In 1987, the Jacksonville Landing opened downtown, providing retail and restaurant opportunities in a perfect location next to the beautiful St. Johns River and the Main Street Bridge. The project cost $37.5 million to complete, and boasted more than 60 retail spaces and a large upstairs food court. The massive complex on the river was expected to become an integral part of downtown Jacksonville and become one of the most notable aspects of the overall Jacksonville experience.
Next year, the Landing will celebrate its 30th birthday. The once-high expectations for the complex have turned into frustration over a lack of progress on plans for revitalization. The idea of it becoming a hot spot for residents hasn’t quite panned out. Vacancies began popping up within just a few years of opening, and today a large portion of the retail locations lie empty, and have for years.
Only one original restaurant tenant of the Landing, Hooters, remains today. A food court that once boasted a Ben & Jerry’s location along with many other intriguing options now lies mostly vacant. Many restaurants and bars have come and gone from the complex over the years.
The Blame Game
So what exactly has caused the Landing’s failure to attract high quality tenants?
For years, the blame was pointed at the complex’s atrocious parking situation; this issue was addressed by the city and current owner Sleiman Enterprises a few years ago, but it’s possible that the damage had already been done. Residents who gave up trying to park there years ago may not realize that the prolonged bickering between the owners and the city finally did result in changes. It doesn’t help that Sleiman Enterprises and the city are still at odds over payment for the parking lot’s land.
It’s also not clear if this new parking lot adjacent to the Landing would be able to handle a revived interest in the complex that new tenants could bring.
Another major issue has been the inability of the city, residents, and developers to come to an agreement on the best plan for revitalizing it. The building is in desperate need of upgrades; it looks very much like it did in its original form in 1987, and it has gotten a reputation for being poorly maintained. One tenant, American Grill, was recently shut down briefly due to the presence of live rodents.
Of course, none of this means that the Landing is entirely useless in its current form. It’s still home to much of the celebrations surrounding the Florida-Georgia football game each year, as well as frequent concerts in the incredibly spacious courtyard.
The Landing also has a fairly strong nightlife component; a few bars and clubs are still open within the building, including the struggling-but-popular Mavericks. If Mavericks goes under, however, this aspect may soon be gone as well.
Planning for the Future
So what is the path to improving the Landing? How does it become the center of activity it was once hoped to be?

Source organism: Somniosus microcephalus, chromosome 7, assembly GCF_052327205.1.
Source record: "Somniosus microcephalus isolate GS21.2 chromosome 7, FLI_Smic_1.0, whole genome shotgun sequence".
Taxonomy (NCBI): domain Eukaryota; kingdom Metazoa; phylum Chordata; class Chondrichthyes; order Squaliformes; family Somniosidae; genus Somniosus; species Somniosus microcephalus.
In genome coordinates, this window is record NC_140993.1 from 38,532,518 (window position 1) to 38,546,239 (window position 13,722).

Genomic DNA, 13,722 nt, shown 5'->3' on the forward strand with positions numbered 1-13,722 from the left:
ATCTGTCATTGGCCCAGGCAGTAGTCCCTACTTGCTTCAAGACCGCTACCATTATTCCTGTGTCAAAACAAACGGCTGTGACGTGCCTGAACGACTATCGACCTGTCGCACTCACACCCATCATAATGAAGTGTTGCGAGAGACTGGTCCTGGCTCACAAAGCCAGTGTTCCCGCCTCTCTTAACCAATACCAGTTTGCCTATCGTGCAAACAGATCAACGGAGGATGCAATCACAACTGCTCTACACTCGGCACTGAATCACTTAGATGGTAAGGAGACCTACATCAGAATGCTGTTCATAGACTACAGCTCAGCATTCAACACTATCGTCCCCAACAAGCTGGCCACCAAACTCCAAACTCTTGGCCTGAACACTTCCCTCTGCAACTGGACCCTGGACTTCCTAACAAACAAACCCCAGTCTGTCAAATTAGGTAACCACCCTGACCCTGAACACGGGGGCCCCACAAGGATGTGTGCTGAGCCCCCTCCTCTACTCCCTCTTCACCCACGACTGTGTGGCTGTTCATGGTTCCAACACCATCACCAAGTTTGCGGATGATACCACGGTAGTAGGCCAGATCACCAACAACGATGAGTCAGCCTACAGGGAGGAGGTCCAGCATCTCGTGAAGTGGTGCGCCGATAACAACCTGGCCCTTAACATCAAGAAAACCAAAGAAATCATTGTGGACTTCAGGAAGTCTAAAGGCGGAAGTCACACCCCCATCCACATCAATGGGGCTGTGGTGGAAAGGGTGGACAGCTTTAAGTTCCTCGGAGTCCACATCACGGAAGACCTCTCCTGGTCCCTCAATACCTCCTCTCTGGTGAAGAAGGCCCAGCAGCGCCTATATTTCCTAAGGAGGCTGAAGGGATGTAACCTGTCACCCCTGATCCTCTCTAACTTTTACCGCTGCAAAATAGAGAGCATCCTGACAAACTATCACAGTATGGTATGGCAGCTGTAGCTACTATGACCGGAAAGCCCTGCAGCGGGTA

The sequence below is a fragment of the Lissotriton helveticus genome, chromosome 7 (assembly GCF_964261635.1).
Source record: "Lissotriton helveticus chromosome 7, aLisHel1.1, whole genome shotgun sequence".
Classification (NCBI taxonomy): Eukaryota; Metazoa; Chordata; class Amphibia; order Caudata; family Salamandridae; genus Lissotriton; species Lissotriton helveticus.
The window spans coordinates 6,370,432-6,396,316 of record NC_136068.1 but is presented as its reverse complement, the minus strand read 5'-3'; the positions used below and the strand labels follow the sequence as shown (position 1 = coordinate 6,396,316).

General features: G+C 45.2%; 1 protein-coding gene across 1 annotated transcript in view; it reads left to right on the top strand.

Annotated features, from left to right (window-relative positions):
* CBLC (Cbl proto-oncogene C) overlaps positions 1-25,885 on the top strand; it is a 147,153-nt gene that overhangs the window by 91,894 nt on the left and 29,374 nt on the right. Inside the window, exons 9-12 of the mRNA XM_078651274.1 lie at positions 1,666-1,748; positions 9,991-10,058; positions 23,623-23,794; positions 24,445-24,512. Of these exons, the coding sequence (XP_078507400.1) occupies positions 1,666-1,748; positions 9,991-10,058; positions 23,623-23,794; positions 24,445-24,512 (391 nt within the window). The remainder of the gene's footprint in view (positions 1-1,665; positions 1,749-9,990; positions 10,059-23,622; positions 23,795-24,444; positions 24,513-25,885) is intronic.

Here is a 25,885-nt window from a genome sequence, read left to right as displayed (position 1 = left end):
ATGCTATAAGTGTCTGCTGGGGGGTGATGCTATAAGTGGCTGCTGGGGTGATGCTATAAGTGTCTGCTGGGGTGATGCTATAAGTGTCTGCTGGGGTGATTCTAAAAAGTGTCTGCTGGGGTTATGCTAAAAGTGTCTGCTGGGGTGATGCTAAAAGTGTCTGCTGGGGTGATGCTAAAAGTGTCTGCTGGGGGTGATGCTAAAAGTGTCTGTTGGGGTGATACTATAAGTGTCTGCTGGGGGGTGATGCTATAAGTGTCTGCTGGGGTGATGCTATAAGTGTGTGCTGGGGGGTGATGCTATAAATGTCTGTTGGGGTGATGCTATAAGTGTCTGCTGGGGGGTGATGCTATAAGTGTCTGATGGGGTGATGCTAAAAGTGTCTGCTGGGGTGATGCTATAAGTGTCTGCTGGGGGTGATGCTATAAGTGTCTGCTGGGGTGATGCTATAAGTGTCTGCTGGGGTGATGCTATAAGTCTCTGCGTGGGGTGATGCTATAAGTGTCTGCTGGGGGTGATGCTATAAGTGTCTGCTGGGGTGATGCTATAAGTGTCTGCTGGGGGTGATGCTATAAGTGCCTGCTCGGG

Several plans have been proposed, and rejected, over the past decade or so. These plans have ranged from simply improving traffic layouts nearby, to just demolishing the whole building and starting over.
There are two things that absolutely must happen to turn the Landing around.
First, no matter what the plan for renovations may be, something must be done. The complex simply looks too outdated on the inside to attract worthwhile tenants or interest from residents.
Second, once renovations take place, the management of the complex must fill its empty retail spots. The only thing more off-putting to potential shoppers than the outdated, 70s-shopping-mall atmosphere is the lack of actual storefronts to visit.
No one is expecting Saks Fifth Avenue to move in tomorrow. However, a few new local or smaller national retailers would be enough to generate a buzz and a sense of upward progress.
The largely vacant food court upstairs, for example, could be a great place for members of Jacksonville’s booming food truck industry to try their hand at a brick-and-mortar location. Management would likely have to be willing to reduce rent, but they would make up for it in renewed levels of foot traffic to the entire complex.
It must continue to invest in local businesses as tenants, and must strive to keep those tenants there for the long-term. Just earlier this month, local retailer Accentuate bolted to the Avenues Mall from its location at the Landing.
As of the time this article was published, no concrete plans exist to renovate the Landing, or to bring in any new tenants. The complex, therefore, will continue to exist in its bizarre state of half-active, half-dead purgatory.
The Landing has always been a building full of potential, but it has always fallen short of achieving anything special. After nearly thirty years, it’s time for something to change.
(Editor’s note: the original article has been corrected to properly refer to Sleiman Enterprises as the Landing’s owner, rather than Toney Sleiman individually.)